In the matter of Girija Sugars and Agro Private Limited v. Pankaj Sham Joshi, the bench observed that “The principle underlying the Code for Corporate Resolution of a Company i.e resolving a debt- ridden Corporate Debtor is required to be kept in mind while going about the Resolution of the Corporate Debtor and is in the interest of all the stakeholders”. The purpose of Resolution is to see that the Company and its assets are not wasted under inefficient management. The adherence to specific timeline for resolution is the essence, which in effect would bring about successful resolution of a beleaguered Company, and thus rejected the application of the appellant to place the plan before CoC.
In a recent landmark case of Kalpraj Dharamshi and Ors. Vs. Kotak Investment Advisors Ltd. and Ors., the Hon’ble Apex Court observed that the Court rather than assessing the resolution plan on the basis of quantitative analysis, ought to cede ground to the commercial wisdom of the committee of creditors. The commercial wisdom of CoC should not be interfered with, excepting the limited scope as provided under Sections 30 and 31 of the Code. SC allowed the application of placing the plan before CoC as all actions of RP including acceptance of resolution plans of Kalpraj after the due date, although before the expiry of timeline specified by the Code for completion of the process have the seal of approval of CoC.
So, the law on the point that whether the resolution plan of applicants should be allowed to be placed before the Committee of Creditors(CoC) is not yet settled and by analysing the judgements aforesaid, it can be stated that the decision varies according to the facts and circumstances of each case. The major factors that the court and the tribunals have taken into consideration while allowing or rejecting the plan to be submitted before the CoC are:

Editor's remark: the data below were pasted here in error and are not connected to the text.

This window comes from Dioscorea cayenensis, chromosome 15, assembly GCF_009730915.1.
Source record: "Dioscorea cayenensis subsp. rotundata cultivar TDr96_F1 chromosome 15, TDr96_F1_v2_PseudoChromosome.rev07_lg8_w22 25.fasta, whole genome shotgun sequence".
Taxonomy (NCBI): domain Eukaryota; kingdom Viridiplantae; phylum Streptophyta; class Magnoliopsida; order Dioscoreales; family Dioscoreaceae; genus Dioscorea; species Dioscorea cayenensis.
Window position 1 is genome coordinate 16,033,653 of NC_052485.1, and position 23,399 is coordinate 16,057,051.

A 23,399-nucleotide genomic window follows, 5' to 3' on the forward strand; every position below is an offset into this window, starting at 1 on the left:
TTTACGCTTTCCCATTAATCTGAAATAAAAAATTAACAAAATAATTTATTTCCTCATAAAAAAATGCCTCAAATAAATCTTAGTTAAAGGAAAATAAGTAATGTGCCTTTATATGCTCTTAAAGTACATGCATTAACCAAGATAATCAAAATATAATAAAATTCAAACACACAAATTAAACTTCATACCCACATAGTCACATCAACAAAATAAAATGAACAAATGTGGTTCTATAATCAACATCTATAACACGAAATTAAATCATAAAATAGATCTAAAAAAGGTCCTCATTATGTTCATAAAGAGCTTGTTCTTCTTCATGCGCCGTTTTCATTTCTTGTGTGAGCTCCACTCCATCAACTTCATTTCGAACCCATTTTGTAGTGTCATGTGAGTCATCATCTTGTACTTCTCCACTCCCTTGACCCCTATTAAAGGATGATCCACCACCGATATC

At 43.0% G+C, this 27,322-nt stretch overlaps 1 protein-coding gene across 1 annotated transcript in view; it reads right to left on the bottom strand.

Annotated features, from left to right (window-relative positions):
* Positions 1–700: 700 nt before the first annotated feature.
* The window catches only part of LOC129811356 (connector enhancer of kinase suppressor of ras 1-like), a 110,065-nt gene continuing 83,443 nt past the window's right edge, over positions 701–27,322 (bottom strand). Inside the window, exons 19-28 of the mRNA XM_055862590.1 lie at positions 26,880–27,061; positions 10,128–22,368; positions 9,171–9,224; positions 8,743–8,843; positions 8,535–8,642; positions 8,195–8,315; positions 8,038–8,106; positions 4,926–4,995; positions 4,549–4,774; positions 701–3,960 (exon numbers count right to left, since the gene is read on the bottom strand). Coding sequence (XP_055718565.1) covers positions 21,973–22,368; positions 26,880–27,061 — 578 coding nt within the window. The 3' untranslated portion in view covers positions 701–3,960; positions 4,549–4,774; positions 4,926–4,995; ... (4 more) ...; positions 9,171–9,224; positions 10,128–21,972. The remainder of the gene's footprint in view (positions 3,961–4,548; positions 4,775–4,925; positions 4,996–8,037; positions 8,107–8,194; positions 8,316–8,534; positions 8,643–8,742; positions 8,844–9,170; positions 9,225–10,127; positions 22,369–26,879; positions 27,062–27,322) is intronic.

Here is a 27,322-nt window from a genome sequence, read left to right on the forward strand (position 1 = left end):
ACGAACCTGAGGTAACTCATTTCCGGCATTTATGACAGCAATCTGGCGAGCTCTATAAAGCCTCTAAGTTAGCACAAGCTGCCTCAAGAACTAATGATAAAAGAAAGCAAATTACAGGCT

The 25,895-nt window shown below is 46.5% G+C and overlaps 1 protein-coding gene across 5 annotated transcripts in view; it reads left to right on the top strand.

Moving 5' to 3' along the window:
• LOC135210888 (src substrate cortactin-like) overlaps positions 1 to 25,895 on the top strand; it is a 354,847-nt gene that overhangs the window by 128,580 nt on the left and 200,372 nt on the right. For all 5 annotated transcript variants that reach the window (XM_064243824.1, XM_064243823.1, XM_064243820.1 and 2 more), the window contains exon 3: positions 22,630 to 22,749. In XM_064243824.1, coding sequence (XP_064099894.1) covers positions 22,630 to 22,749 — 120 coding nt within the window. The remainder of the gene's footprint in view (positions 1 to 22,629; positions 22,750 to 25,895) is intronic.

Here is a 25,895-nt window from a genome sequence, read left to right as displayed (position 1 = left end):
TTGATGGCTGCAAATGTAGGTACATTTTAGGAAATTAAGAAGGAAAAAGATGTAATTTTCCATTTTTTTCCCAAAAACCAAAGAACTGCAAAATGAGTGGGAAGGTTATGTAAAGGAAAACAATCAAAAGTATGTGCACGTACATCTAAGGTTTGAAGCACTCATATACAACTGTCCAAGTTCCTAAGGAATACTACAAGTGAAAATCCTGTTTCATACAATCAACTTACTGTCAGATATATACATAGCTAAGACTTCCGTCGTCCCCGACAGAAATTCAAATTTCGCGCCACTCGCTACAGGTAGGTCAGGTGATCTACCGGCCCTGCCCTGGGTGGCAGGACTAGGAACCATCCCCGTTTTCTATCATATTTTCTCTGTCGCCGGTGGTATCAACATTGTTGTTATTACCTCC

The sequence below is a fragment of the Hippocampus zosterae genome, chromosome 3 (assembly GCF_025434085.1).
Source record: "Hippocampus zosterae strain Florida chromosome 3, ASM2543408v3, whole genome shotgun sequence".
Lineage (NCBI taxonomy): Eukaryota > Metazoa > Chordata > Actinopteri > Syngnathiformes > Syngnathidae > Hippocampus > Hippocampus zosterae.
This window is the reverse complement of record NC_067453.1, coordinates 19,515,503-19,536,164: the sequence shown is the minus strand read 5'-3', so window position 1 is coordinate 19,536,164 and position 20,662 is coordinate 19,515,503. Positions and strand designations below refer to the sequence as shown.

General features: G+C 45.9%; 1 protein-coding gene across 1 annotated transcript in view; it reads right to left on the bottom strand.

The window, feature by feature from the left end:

- Reason for delay
- Time left in completion of CIRP Process
- Plan presented by the Resolution Applicant that could lead to maximisation of value of assets of Corporate Debtor.
- Commercial wisdom of CoC
- Principle underlying the Code for Corporate Resolution of a Company i.e resolving a debt- ridden Corporate Debtor.
 PNB v. Bhushan Power And Steel Limited (Sep, 2019)
 CA (IB) No. 641/KBH/2018 in CP No. 176/KB/2018
 (MA No. 1529 of 2018)
 MA-524/2019 & MA-1255/2019 In C.P.(IB)1842(MB)/2018
 C.A. No. 152(PB)/2018 in C.P.(IB)-202(PB)2017
 NCLT Mumbai, Court – IA No. 1211/MB/2020 in CP (IB) No.2156 of 2019
Disclaimer: The Opinions expressed in this article are that of the author(s). The facts and opinions expressed here do not reflect the views of IBC Laws (http://www.ibclaw.in). The entire contents of this document have been prepared on the basis of the information existing at the time of the preparation. The author(s) and IBC Laws (http://www.ibclaw.in) do not take responsibility of the same. Postings on this blog are for informational purposes only. Nothing herein shall be deemed or construed to constitute legal or investment advice. Discussions on, or arising out of this, blog between contributors and other persons shall not create any attorney-client relationship.